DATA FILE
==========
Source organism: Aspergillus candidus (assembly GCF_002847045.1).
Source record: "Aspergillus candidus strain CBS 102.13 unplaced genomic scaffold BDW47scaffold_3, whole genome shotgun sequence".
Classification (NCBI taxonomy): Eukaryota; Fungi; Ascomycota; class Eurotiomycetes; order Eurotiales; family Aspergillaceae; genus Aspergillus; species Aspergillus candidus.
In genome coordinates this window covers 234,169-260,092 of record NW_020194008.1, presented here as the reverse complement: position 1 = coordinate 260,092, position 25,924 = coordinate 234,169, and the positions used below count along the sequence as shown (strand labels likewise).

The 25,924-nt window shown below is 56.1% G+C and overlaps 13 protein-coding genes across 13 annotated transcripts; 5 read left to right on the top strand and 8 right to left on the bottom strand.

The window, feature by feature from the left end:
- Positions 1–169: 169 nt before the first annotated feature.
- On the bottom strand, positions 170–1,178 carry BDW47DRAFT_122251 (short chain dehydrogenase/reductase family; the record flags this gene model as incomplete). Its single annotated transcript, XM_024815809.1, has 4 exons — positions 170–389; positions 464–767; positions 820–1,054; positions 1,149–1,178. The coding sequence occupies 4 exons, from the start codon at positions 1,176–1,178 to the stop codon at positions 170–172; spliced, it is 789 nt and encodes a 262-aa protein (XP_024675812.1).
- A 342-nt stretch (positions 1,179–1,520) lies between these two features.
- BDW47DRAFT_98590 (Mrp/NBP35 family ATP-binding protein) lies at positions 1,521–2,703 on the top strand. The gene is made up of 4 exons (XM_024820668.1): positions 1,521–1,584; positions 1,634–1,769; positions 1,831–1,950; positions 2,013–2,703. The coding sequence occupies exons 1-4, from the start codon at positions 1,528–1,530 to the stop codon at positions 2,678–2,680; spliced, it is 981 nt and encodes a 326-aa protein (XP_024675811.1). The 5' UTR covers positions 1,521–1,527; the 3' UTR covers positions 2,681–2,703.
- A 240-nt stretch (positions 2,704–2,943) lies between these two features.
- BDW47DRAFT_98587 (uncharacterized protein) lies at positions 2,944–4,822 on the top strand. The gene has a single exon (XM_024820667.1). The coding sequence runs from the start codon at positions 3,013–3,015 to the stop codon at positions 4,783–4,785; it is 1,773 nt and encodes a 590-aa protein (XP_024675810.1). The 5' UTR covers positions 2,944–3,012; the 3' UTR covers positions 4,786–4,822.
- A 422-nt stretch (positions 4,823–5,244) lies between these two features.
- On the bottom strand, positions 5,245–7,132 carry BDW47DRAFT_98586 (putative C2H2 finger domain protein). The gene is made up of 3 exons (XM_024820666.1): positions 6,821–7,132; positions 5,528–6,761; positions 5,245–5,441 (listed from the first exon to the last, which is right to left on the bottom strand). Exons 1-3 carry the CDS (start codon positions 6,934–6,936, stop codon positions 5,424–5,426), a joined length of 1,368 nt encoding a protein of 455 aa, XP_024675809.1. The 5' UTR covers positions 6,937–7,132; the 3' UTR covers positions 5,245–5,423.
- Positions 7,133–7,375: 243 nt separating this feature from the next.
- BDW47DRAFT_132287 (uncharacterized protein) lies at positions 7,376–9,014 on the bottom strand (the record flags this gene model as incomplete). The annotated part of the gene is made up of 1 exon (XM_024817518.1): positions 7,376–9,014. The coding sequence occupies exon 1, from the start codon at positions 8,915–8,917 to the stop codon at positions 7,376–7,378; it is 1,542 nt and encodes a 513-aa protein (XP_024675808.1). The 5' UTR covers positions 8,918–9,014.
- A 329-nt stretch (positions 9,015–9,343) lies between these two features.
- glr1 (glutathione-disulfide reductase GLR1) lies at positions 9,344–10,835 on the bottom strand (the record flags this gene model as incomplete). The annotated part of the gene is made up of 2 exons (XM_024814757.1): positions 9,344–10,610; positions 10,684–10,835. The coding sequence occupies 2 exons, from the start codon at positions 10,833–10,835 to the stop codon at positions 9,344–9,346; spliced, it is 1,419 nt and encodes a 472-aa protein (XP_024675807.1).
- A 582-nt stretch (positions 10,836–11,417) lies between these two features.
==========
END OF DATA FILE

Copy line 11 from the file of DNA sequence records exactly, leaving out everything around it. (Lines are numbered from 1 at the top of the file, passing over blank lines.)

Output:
- A 240-nt stretch (positions 2,704–2,943) lies between these two features.